Coal Severance Revenue Brief

What Are Taxes For?

Tax Day is an important time for Kentuckians to consider the role of government in our state and nation. Taxes are a critical tool for doing things together that we cannot do alone. They support investment in education, health care, infrastructure, social services and other public structures essential for the common good in Kentucky.

These days, taxes are the subject of great controversy. The April income tax due date is a time when those seeking to shrink or eliminate many of the functions of government argue for more cuts. But tax dollars pay for investments on which we can agree: advancing economic development; contributing to improved health and safety; creating educated workers and citizens; stewarding our natural and other resources; and fostering community. When our public systems and structures are starved of resources, our quality of life is threatened. When they are adequately supported and effectively implemented, they make a better Kentucky possible.

Yet the recession and current slow recovery mean meager levels of revenue to pay for needed investments. Because we face a structural imbalance in our revenue system in Kentucky and have not enacted comprehensive and sufficient tax reforms, we will fail to generate adequate revenues even once the economy fully recovers.

Meanwhile, the current political debate largely ignores that tax dollars support essential public services. A real public conversation about the appropriate level of taxes must start with where those tax dollars go.

In 2013, state taxes support a wide variety of important functions, including the following:

Education: Early childhood education and child care; K-12 education; higher education; adult education; worker training; vocational education; libraries; public television.

Health Care: Health insurance for people with disabilities, pregnant women, low-income children and parents, and the elderly in nursing homes through Medicaid; public health; mental health services; disability services; substance abuse services.

Human Services & Supports: Child and domestic violence protection; foster care and adoption; housing; nutrition assistance; support for low-income families; support for veterans; support for the elderly.

Infrastructure: Roads; water and sewer systems; public transit.

Environmental Protection: Land conservation; enforcement of laws protecting land, air and water; state parks; forest protection and management.

Public Safety & Justice: Court system; public defenders and prosecutors; state police; jails and prisons; disaster relief; consumer and worker safety protection.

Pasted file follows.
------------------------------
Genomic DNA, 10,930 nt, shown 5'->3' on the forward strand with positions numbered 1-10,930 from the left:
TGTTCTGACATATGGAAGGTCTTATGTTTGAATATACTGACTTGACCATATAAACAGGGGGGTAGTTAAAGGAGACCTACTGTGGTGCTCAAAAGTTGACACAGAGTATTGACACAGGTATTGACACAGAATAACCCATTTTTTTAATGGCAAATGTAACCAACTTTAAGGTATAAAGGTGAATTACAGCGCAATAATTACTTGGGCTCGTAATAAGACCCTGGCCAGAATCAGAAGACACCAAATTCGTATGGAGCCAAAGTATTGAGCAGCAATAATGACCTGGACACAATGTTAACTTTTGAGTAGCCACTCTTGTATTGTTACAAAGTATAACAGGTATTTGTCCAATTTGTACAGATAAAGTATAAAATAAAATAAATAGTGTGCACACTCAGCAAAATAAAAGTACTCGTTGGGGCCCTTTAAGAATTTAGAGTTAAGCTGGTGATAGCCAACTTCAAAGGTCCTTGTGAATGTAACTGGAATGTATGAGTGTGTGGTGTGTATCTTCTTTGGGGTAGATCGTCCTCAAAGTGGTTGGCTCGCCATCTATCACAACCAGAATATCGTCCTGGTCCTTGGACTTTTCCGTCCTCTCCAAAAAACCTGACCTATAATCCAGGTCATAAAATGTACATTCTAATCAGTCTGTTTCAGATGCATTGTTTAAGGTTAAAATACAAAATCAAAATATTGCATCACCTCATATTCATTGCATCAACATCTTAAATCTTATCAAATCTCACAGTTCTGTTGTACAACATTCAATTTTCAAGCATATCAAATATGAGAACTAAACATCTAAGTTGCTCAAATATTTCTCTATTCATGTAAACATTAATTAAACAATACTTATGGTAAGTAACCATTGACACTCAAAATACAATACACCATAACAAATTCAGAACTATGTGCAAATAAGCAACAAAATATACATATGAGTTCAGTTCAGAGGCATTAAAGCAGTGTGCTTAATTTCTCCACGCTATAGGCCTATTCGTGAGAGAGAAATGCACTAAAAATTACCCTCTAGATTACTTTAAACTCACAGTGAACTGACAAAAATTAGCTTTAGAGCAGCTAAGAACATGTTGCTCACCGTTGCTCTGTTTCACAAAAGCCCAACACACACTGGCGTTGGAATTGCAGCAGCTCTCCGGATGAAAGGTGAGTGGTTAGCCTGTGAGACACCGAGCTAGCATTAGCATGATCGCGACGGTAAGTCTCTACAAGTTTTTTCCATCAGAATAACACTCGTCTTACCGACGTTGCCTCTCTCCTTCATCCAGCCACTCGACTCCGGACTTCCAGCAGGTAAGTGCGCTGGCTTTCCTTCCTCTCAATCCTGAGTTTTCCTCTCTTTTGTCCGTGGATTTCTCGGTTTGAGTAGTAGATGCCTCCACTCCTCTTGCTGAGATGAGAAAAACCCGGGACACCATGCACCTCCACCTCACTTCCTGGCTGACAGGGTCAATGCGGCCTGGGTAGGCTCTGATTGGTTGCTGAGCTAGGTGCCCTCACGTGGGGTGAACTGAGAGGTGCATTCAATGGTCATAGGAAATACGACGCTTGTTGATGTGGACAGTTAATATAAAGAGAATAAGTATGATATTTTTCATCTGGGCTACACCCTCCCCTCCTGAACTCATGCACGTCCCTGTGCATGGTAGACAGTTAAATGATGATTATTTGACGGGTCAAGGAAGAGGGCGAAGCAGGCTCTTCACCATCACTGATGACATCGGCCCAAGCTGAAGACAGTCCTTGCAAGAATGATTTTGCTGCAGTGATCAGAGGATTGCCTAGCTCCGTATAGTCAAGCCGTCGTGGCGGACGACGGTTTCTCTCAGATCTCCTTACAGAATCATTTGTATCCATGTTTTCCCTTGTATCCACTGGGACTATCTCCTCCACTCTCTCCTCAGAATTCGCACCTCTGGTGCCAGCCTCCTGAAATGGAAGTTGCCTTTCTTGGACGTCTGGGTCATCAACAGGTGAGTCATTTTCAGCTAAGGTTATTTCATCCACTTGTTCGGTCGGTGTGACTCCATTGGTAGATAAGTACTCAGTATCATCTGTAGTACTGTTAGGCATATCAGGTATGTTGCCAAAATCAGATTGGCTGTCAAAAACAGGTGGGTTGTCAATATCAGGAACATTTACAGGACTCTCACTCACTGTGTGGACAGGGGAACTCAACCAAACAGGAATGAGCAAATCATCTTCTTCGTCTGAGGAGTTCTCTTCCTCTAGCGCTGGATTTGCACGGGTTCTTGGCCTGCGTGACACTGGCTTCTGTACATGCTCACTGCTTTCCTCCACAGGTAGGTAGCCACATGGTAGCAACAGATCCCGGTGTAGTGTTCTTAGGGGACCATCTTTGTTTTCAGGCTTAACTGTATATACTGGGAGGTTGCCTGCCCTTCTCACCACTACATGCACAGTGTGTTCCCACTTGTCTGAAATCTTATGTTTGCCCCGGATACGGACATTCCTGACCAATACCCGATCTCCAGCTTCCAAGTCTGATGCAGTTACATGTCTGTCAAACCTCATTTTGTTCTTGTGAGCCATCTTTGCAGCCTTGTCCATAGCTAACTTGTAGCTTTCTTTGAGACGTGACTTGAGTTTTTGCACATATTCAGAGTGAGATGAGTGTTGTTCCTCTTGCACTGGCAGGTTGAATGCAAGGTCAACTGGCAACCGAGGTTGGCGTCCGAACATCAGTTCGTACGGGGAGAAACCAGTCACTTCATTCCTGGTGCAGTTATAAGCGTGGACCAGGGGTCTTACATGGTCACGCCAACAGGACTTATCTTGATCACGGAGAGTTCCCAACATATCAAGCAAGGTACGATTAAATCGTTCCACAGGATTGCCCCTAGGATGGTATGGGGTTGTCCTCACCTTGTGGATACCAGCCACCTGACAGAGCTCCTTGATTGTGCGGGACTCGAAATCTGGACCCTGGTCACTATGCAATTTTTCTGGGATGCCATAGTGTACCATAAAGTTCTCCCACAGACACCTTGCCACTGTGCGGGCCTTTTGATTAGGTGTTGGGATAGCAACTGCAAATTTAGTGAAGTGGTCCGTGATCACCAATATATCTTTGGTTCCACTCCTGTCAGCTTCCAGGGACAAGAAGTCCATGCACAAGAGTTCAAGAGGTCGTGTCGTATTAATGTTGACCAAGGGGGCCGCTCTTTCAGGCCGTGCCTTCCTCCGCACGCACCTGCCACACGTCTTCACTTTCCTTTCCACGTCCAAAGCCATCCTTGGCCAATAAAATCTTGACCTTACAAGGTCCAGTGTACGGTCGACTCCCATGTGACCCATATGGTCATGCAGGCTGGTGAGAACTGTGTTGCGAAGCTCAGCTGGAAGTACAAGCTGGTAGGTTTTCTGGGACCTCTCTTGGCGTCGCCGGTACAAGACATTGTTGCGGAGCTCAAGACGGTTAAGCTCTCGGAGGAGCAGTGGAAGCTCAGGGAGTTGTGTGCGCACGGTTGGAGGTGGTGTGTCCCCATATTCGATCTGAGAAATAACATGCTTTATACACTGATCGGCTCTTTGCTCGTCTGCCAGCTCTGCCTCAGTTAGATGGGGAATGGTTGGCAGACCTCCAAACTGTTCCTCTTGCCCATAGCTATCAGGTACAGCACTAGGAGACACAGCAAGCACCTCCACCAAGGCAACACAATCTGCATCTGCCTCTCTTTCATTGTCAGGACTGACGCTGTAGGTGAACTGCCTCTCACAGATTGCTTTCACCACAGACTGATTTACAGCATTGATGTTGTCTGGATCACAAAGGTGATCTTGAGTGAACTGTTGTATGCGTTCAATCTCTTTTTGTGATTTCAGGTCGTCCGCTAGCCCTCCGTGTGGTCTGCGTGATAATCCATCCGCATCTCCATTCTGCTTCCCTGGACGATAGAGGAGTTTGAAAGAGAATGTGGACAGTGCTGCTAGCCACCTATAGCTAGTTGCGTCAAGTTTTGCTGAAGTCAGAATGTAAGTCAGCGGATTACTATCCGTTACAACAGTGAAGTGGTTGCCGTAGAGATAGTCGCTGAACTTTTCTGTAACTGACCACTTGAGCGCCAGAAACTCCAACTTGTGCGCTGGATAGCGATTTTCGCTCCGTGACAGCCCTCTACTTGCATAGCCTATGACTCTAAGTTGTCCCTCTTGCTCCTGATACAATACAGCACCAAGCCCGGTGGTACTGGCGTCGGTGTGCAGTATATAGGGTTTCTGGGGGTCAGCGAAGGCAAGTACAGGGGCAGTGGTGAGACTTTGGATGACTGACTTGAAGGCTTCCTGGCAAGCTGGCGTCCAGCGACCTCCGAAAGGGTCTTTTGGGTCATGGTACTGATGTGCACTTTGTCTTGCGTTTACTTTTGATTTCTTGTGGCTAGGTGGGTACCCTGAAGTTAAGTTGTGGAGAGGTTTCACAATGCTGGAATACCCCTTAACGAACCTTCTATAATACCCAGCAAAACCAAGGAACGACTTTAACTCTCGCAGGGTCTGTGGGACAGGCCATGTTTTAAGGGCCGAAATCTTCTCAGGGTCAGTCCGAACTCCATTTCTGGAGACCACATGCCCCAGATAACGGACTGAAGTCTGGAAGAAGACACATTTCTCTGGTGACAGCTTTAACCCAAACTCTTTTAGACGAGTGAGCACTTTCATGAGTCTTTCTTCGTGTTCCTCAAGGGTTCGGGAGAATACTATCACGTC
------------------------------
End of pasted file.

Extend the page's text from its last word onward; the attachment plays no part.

Economic & Community Development: Small business development; tourism; job development; agricultural development; arts and culture.

Kentucky is projected to collect about $9.5 billion in its General Fund in 2014. Thirty-nine percent of the General Fund is expected to come from the individual income tax; 33 percent from the sales tax; six percent from the property tax; four percent from corporate taxes and the remaining from the coal severance tax, cigarette tax, lottery and other sources.1

Those dollars are allocated according to the following pie graph.


Source: Budget of the Commonwealth 2012-2014, HB 265 2012

To see where federal tax dollars go, click here.

The Kentucky Center for Economic Policy is a non-profit, non-partisan initiative that conducts research, analysis and education on important policy issues facing the Commonwealth. Launched in 2011, the Center is a project of the Mountain Association for Community Economic Development (MACED). For more information, please visit KCEP’s website at www.kypolicy.org.

  1. Office of the State Budget Director, “2012-2014 Executive Budget,” Budget in Brief, http://www.osbd.ky.gov/NR/rdonlyres/1ADF4A09-F159-40BE-9DD0-2156ACCD0276/0/1214BOCBudInBrief.pdf

Appalachia’s Bright Future Conference April 19-21

“Appalachia’s Bright Future Conference April 19-21”

By Nola Sizemore

Without More Revenue, Paying Pension Liabilities Will Continue to Be Challenge

After the General Assembly passed final pension legislation, some proponents of Senate Bill 2 hailed it as “historic.” But the costs Kentucky faces to pay down its unfunded pension liability remain substantial—and the new revenues generated by the General Assembly to make those payments are meager.